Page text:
“A superbly well-acted, intelligently measured two-hander.”
This new play from Danielle Ward is a bleak yet richly rewarding hour; it picks many scabs and asks many fascinating questions of audiences — not only audiences of this show in particular, but audiences of comedy acts in general. Anna Crilly and Margaret Cabourn-Smith make up the onstage presence, as former members of a popular comedy double act, Anderson and West, a duo that achieved some success until their goals became too distanced from each others’. Over the course of this frequently hilarious hour, Ward explores how such formerly good friends and fruitful collaborators could fall so far out of amicability, and has some damning implications for the demands of show business itself.
West (Crilly) opens the show as she prepares for a live charity event in which is she is to be forcibly reunited with her former comedy partner Anderson (Cabourn-Smith). The two have not spoken in ten years, for specific, shocking reasons that Ward wisely conceals until the play’s remarkable concluding moments. Crilly is grounded and sympathetic as the ostensibly weaker, more shameful West, opposite Cabourn-Smith’s dissimilar Anderson, whose comedy career has been skyrocketing for years. As they meet again, pleasantries are quickly swiped aside in favor of vicious indictments of each other’s characters — made all the more incisive by their cool, collected deliveries and artfully verbose wordings. Anderson in particular is given some excellent lines and jabs that she capably stabs in West’s direction, from mocking her brief career as a vacuum-cleaner spokeswoman to bemusedly grimacing past the failed comedian’s explanation of her lamentable new interest in podcasting.
Beyond the lines, The Half features some laudable aesthetic and technical choices, such as frequent flashbacks that prove affecting both in form and content. These flashbacks, which ultimately retell the story of how the two comedians met, are carefully crafted, so that both actresses effectively sound and appear younger and conspicuously less world-weary, which is achieved with great success. Cabourn-Smith in particular changes her characterisation with commendable grace; to be fair, for reasons that might spoil the show’s excellent ending, it is understandable why Crilly leaves more of West’s characteristics constant through the time-jumping progression. Formally, there is a similarly intelligent choice made in how the flashbacks occur: the ‘modern day’ story, of the two women awaiting this reunion show in a dressing room, is intermittently frozen by a recollection of an old memory, and each time, Anderson moves downstage right and waits for West to dutifully fetch the costumes and props necessary to perform the recollection in question. Crilly’s expressions are excellently measured for these moments, as she imbues West with both a morbid interest in reliving what happened all those years ago, and a marked agony in having to accept that she was destined to be the underachiever between them.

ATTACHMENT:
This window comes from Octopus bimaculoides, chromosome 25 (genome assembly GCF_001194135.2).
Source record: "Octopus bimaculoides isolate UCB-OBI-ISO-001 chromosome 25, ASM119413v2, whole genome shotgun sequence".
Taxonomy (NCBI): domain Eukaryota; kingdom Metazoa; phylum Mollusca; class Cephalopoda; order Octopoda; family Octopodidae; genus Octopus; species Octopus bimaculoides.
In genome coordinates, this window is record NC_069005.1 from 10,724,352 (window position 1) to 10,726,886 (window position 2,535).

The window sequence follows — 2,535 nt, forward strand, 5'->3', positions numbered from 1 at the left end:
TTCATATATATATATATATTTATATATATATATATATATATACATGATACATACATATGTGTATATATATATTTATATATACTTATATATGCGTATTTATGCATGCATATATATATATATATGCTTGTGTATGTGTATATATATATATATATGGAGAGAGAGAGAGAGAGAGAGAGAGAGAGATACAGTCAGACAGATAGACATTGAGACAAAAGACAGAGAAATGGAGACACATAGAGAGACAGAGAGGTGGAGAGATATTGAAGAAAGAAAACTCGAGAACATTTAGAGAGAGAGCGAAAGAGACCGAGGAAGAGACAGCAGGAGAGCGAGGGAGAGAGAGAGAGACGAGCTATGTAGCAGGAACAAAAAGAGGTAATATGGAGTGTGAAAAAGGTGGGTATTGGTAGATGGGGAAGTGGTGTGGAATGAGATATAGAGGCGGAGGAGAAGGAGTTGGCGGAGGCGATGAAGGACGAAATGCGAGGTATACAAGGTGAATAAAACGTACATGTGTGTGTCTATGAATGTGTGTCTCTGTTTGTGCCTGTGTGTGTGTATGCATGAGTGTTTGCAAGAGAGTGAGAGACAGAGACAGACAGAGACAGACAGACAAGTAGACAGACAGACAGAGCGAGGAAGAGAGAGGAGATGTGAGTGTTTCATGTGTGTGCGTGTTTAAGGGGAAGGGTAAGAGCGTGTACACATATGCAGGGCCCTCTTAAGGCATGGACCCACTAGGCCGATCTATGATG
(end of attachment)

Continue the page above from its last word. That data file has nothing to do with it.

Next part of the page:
Yet, to its credit, The Half makes the viewer question whether terms like ‘underachiever’ or ‘success’ in show business ought to mean at all. There are excellent ruminations on resistance, resilience, dignity, and concession in the arts, particularly for female artists, which build with growing intensity for a conclusion that is on par with the most dramatic offerings this Fringe has to offer. Accompanied by a haunting repeated musical cue, the ultimate climax and denouement of The Half are horrifyingly effective, almost to a fault, for the downward spiral is so all-encompassing that all the admittedly razor-sharp comedy of the previous minutes feels unwelcome in one’s memory — such is the effect of the chosen ending for Ward’s narrative.
Overall, however, though the tone leaves the viewer on some possibly too-sudden misery, the ride as a whole is well worth the high drama; this is a superbly well-acted, intelligently measured two-hander that deserves a wide audience.
Reviewer: Nathaniel Brimmer-Beller